Man Pulls Knife, Cuts Store Manager

BROOMFIELD, Colo. — Two college students who tackled a shoplifter at a Best Buy in Broomfield have been fired.  Jared Bergstreser, 20, and Colin Trapp, 23, were fired Sunday, two weeks after they tried to stop two men fleeing the store at the FlatIron Marketplace.When the students saw the men fleeing with armloads of merchandise, Bergstreser tackled one of the men.

“A gentleman came by us in a red shirt with a bunch of product in his hand. It was pretty obvious that he hadn’t paid for it yet,” Trapp said.”I just kind of reacted. I wasn’t thinking about it and followed the guy out the front door and tackled him,” Bergstreser said.As Bergstreser was struggling with the thief on the ground, Trapp ran over to help.”We thought we had the situation under control. That’s when he pulled a knife and began flailing it around wildly,” Trapp said.The man broke free and cut the store manager, who had come out to try to calm things down.The two shoplifters escaped in an old light-green Pontiac driven by a woman, according to police. The car had a temporary license.A police report said the two men got away with computer hard drives and other items. No arrests have been made in the theft, which occurred Aug. 1.Trapp and Bergstreser said they feel they were wrongfully terminated for their actions on that day.”It was just completely demoralizing. You think you have in your head what you know is right or wrong, what your parents instilled in you growing up as a child, and then to be reprimanded for that act is so sour and so sad,” Trapp said.”I think I did what I believed was right,” Bergstreser added.

Best Buy spokesperson Kelly Groehler told 7NEWS that the company won’t talk about the termination of any employee.Groehler did say,

“…that employees who in our stores are aware, and trained, on the standard operating procedurs for dealing with shoplifting or theft – which includes ceasing pursuit of a suspected shoplifter once they exit the store.”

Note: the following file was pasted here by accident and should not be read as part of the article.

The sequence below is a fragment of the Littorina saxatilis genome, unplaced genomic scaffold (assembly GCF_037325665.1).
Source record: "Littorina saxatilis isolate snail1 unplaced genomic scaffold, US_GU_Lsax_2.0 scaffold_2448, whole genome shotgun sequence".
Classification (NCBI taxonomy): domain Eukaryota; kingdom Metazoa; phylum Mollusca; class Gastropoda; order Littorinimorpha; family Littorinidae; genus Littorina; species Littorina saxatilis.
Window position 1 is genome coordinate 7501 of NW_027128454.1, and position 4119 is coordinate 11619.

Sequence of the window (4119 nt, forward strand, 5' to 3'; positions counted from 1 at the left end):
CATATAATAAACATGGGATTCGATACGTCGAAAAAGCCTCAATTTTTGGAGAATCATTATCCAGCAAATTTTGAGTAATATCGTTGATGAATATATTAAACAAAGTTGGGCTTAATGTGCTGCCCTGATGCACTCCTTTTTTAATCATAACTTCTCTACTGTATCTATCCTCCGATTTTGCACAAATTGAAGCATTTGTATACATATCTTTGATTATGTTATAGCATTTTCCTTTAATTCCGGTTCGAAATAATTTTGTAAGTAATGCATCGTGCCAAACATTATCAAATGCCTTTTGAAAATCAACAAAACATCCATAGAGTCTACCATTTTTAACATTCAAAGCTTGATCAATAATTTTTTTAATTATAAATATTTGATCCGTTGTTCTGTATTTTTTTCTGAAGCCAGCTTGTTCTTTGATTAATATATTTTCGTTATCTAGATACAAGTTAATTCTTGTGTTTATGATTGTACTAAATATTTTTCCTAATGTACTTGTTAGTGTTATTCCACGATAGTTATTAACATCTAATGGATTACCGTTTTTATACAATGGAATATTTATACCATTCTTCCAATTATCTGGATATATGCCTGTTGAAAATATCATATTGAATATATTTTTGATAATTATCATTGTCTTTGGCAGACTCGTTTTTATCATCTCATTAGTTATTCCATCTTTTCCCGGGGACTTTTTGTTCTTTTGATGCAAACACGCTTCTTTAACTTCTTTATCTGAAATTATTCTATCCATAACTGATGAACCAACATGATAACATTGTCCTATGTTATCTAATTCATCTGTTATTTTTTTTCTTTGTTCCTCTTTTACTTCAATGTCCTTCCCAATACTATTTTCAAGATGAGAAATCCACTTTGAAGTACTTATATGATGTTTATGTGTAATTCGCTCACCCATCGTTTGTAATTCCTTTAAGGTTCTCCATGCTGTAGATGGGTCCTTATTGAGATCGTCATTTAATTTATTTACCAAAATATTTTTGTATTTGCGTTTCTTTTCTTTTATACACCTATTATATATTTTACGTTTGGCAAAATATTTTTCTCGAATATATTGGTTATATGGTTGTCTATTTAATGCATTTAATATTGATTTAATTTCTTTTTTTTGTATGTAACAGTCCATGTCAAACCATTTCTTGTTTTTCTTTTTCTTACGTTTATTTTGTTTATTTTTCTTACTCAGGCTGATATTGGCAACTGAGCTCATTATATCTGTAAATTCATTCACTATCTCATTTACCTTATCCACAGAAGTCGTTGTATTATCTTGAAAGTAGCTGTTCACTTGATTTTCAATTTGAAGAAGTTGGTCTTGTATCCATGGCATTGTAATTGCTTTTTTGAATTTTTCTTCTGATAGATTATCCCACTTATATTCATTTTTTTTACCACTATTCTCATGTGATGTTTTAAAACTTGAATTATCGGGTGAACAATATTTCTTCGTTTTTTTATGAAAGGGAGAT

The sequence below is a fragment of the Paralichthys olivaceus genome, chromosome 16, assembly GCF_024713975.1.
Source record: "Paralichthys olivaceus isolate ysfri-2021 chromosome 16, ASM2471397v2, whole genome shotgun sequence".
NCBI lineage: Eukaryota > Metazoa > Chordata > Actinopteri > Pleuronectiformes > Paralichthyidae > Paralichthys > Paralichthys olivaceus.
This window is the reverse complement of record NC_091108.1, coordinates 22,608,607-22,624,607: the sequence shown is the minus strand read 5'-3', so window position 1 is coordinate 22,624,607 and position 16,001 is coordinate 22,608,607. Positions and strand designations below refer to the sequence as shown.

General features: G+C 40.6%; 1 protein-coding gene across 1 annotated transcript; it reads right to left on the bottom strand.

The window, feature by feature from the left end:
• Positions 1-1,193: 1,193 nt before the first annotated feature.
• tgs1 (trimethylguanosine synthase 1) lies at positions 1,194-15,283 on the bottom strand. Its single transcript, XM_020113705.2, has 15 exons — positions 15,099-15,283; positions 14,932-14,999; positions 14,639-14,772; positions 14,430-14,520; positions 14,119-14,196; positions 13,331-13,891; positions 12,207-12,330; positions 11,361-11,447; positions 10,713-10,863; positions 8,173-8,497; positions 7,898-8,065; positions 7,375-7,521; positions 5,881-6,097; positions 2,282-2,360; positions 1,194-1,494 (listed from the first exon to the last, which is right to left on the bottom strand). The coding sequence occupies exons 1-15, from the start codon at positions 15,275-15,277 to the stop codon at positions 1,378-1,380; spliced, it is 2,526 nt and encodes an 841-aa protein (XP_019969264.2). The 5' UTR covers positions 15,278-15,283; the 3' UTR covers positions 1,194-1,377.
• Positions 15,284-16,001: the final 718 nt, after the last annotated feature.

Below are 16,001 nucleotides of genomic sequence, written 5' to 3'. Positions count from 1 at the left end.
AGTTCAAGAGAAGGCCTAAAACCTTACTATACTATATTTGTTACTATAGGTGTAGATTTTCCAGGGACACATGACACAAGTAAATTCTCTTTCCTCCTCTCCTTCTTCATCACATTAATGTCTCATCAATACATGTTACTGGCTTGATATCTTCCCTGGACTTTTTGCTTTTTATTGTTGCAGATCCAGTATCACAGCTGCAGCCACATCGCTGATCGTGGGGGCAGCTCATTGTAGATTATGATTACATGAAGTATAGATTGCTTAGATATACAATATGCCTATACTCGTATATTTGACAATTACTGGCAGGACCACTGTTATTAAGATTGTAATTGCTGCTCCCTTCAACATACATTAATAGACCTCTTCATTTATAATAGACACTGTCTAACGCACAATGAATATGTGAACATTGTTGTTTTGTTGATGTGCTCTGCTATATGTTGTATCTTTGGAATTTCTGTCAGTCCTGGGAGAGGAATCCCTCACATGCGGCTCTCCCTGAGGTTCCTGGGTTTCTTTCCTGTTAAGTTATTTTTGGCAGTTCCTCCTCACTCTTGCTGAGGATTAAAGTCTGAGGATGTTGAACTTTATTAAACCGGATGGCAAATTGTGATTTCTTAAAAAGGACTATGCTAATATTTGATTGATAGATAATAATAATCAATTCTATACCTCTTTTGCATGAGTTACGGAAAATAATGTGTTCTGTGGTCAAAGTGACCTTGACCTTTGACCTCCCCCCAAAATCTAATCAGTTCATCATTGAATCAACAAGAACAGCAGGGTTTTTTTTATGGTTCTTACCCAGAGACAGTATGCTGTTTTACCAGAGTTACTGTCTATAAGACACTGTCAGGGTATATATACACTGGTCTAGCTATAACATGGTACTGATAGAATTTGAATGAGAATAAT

Groehler said the procedures are in place foremost for the safety of employees.Bergstreser, who received minor cuts and bruises, worked at the store for nearly three years.He said he understands the company’s concerns.”By my doing that, it put other people in danger. Even myself. So I can definitely see why they would have reprimands for that,” he said.But Bergstreser says he doesn’t think the reprimand should have been termination.

Assault weapons at Obama event

Nun Helps Nab Independence Burglary Suspect

Reported by: Sloane Heller
Email: heller@nbcactionnews.com
Posted by: Aaron Heintzelman
Last Update: 1:02 pm

A burlgary suspect is escorted through the woods by an Independence Police officer Thursday morning, Aug. 13, 2009

A burlgary suspect is escorted through the woods by an Independence Police officer Thursday morning, Aug. 13, 2009

INDEPENDENCE, Mo. – Police have arrested a burglary suspect that was chased into the woods by a nun Thursday morning in Independence.

Authorities say the man is suspected of breaking into a home in the 13000 block of Silver Lane around 6:05 a.m. Thursday and another home in the 2000 block of N. Liberty about 25 minutes later. A gun was reported missing from the second home.

SkyTracker assisted in the search for the suspect and caught EXCLUSIVE VIDEO of the man being escorted by police through the woods right around 8 a.m.

The nun, Sister Catarina, tells NBC Action News she saw the suspect from a window of Sisters of St. Francis Convent, 2100 N. Noland Rd. He was holding a rifle and walking through a nearby field.

She and another nun went out to talk to the suspect, who both nuns thought may have been a man hunting illegally.

Catarina says the suspect was pleasant to talk to at first, but when she and the other nun, Sister Connie, started pressing him, he ran away through the woods.

Catarina gave chase, but was unable to keep up with him. But she was able to provide police with a detailed description of what he looked like and what he was wearing.

Police say somebody was inside both homes at the time of the break-ins, but nobody was injured.